She Was About To Start A New Job. Then The Economy Collapsed.
As the coronavirus crisis tests almost every facet of American life, we’re featuring the stories of people who are struggling to stay afloat, finding unexpected financial opportunities or simply changing the way they’re thinking about money, the economy and our country’s social safety net. To do that, we need your help — we want to hear how the coronavirus crisis is affecting you economically. Please share your experience with us.
Just over a month ago, things were looking pretty rosy for Laura Buda. After an eight-year run at a midsize arts company, the 32-year-old marketing and communications specialist from Virginia was offered — and had accepted — a new job with a much larger organization.
The new gig would provide not only greater upward mobility for the future but also a higher salary for the present. To celebrate the change, Buda and her husband went on a brief getaway to the Blue Ridge Mountains during the 10-day gap between the final day of her previous job and the first day of her new one.
But during that hiatus in mid-March, the new coronavirus began spreading aggressively throughout America. Like everyone else, Buda saw schools and businesses shutting their doors in response. And like many other Americans, she began wondering how COVID-19 might affect her new job. Perhaps they’ll push back my start date by a week, she thought, or if things get really bad, maybe a month.
Then, late in the afternoon on Friday, March 20 — three days before she was slated to begin her new position — she got a phone call. A member of the company’s human resources department apologized profusely but said that the organization was being forced to rescind Buda’s offer because of the economic fallout from the coronavirus.
Buda is part of a gray area within the nation’s reeling economy: those who left one job voluntarily for another — before COVID-19 spread and altered nearly everything in its path — but who never technically started working at the second gig. People like her are left in the lurch, not knowing whether they’ll ultimately be eligible for unemployment insurance benefits.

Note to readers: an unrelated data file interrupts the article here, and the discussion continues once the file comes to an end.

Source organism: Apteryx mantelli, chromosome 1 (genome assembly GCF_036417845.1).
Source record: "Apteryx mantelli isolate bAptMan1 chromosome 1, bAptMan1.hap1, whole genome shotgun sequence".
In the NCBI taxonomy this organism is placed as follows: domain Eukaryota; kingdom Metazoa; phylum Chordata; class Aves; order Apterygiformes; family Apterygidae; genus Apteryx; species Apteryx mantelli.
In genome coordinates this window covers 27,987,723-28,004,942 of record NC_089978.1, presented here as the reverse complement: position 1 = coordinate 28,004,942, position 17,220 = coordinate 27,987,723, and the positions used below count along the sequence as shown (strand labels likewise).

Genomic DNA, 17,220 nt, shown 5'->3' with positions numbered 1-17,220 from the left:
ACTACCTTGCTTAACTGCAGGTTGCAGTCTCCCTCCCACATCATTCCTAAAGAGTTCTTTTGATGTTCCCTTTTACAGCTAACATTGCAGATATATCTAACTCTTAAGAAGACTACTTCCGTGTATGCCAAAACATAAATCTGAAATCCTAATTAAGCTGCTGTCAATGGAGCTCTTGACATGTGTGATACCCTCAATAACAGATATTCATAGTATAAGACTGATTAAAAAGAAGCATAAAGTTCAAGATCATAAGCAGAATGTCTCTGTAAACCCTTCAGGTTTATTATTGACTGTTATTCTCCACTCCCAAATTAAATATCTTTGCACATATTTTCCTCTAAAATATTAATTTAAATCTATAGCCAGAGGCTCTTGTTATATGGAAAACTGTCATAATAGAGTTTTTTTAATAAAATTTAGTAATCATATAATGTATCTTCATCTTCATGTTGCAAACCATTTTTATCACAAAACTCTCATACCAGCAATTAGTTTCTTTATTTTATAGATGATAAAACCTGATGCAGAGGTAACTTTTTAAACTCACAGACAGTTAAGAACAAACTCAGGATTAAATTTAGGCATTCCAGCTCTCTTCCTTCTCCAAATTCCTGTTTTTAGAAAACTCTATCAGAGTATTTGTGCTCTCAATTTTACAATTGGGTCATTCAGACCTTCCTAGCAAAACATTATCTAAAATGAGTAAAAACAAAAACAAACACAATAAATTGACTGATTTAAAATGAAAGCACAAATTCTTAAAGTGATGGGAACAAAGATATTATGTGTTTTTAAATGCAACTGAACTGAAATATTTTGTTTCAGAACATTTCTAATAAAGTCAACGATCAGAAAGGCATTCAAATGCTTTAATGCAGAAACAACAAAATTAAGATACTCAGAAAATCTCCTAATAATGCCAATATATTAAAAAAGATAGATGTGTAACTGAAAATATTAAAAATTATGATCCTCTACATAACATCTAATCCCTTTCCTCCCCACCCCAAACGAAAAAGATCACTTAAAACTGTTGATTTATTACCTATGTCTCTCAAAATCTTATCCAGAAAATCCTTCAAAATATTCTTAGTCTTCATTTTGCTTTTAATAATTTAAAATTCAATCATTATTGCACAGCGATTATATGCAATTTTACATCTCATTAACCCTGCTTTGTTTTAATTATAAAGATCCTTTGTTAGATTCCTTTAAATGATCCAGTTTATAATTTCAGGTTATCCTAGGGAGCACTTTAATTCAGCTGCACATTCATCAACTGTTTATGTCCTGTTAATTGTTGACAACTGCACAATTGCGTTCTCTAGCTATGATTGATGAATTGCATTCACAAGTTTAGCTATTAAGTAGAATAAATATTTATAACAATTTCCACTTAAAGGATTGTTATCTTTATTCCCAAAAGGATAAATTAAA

Buda’s husband, who works as an attorney for the federal government, read through the unemployment stipulations carefully and told her he wasn’t sure that her unique circumstances would qualify. “They ask you to list your last job, and I had to say that I left voluntarily,” said Buda, still waiting to hear back about her filing. “There’s a small area there to explain your circumstances a little more. But with how many people are filing for unemployment, I’m not even totally sure that part will be read through closely.”
If she ends up qualifying for unemployment, she estimates that it would amount to about $1,600 per month — a little bit less than what she and her husband had been paying in child care costs for their 16-month-old son, Dominic.
There have been some silver linings for Buda and her family, however. Her son’s child care facility — which has continued to operate during the pandemic — has allowed parents to pull their children out of day care without having to pay during the crisis. (Some don’t allow that.) And the recent coronavirus relief legislation lets some people with federal student loans temporarily halt their payments, which will save Buda about $450 a month. Perhaps most important: Buda’s husband earns enough to support the family single-handedly. But they will still need to tighten their belts to get through this period.
The past four weeks have been a whirlwind for Buda. Not long ago, she had planned to buy clothes for the new job — something her bump in pay would have comfortably allowed. But now she counts it as a blessing that she never took that step. Instead of learning the ropes at her new gig, she spends her spare time — the time her toddler allows her to have — sifting through emails notifying her of openings she might be a match for.
“Anytime I’m on the computer, [Dominic] wants to push all the buttons,” she said.
Buda vacillates between looking for jobs and thinking it’s a fool’s errand, given the state of the economy. She would love to find something in theater, a field she’d worked in for a long time. But she’s also looking for jobs at nonprofits; she thinks positions with organizations that are untethered to the marketplace seem far more stable now and over the long haul.
“There are so many people who work in industries that, when things reopen, things aren’t going to go back to normal,” Buda said. “In theater, people aren’t going to want to engage right away, even if it’s deemed safe. I just think the recovery is going to be so much harder for something like that.”